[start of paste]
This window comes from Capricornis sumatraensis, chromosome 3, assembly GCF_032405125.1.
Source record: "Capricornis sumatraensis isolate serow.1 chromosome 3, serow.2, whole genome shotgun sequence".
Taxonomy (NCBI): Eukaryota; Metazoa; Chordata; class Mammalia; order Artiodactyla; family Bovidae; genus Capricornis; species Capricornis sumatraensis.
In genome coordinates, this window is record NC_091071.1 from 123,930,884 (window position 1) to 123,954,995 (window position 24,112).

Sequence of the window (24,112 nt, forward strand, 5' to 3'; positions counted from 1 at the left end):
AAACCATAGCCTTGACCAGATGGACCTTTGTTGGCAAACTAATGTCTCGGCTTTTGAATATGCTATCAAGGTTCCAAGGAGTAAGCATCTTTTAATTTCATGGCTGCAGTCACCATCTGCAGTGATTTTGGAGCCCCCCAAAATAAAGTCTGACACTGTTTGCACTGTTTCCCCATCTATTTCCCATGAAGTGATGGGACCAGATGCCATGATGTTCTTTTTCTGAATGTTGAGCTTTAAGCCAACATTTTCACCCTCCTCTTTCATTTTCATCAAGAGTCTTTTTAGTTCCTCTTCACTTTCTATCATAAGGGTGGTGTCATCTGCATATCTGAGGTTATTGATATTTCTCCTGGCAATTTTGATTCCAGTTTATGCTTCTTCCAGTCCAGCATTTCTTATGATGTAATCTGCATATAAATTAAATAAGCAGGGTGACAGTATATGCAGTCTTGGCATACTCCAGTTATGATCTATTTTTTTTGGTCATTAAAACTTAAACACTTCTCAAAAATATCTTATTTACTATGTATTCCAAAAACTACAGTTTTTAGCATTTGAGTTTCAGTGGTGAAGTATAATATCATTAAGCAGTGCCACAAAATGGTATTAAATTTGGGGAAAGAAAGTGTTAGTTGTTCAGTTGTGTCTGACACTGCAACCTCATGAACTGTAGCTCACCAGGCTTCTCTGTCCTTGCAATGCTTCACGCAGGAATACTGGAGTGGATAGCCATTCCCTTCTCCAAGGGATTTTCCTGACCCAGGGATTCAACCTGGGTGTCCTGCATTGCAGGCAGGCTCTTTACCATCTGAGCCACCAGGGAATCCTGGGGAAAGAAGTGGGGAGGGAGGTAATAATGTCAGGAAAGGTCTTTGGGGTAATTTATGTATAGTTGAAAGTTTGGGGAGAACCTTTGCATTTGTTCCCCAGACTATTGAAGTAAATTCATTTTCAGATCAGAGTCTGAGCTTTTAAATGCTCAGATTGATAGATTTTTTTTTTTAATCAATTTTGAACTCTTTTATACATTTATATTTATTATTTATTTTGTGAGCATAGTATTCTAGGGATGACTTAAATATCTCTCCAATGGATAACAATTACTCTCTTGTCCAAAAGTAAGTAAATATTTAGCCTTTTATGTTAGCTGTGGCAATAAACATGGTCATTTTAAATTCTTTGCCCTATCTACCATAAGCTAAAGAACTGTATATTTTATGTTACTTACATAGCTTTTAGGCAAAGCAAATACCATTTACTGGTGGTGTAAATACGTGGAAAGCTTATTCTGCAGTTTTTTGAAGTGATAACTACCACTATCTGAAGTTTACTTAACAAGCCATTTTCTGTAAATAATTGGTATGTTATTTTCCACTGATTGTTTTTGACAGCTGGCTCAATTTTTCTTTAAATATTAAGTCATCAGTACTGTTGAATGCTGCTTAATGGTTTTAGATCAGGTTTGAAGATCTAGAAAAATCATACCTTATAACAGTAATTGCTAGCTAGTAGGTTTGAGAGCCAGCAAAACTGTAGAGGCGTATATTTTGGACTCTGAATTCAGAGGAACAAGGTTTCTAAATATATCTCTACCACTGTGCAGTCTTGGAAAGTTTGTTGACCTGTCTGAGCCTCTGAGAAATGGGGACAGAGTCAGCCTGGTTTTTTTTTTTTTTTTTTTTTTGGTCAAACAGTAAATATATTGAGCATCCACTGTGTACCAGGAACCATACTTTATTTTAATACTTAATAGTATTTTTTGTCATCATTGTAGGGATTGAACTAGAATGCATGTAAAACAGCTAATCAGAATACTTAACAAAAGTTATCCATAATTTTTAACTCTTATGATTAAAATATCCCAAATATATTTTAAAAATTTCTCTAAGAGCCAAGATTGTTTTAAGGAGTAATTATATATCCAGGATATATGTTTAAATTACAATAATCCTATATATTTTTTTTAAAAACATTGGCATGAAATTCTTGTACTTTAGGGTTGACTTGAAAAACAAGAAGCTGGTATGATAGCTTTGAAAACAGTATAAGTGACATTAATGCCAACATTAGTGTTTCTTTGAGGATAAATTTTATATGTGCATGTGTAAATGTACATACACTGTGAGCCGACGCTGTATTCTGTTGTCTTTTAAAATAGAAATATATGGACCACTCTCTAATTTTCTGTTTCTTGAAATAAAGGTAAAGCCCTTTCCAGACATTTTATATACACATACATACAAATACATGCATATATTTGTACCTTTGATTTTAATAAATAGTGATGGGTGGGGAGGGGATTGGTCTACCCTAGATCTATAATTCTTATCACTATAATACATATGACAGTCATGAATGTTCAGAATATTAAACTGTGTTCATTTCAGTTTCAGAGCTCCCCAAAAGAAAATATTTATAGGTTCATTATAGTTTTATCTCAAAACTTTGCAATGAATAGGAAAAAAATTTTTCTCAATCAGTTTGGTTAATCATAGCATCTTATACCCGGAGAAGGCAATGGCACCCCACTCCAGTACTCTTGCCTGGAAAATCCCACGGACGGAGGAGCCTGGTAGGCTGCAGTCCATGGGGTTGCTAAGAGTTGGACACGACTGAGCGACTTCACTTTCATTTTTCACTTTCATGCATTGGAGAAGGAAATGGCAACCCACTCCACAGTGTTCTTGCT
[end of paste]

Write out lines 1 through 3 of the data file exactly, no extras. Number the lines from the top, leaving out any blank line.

This window comes from Capricornis sumatraensis, chromosome 3, assembly GCF_032405125.1.
Source record: "Capricornis sumatraensis isolate serow.1 chromosome 3, serow.2, whole genome shotgun sequence".
Taxonomy (NCBI): Eukaryota; Metazoa; Chordata; class Mammalia; order Artiodactyla; family Bovidae; genus Capricornis; species Capricornis sumatraensis.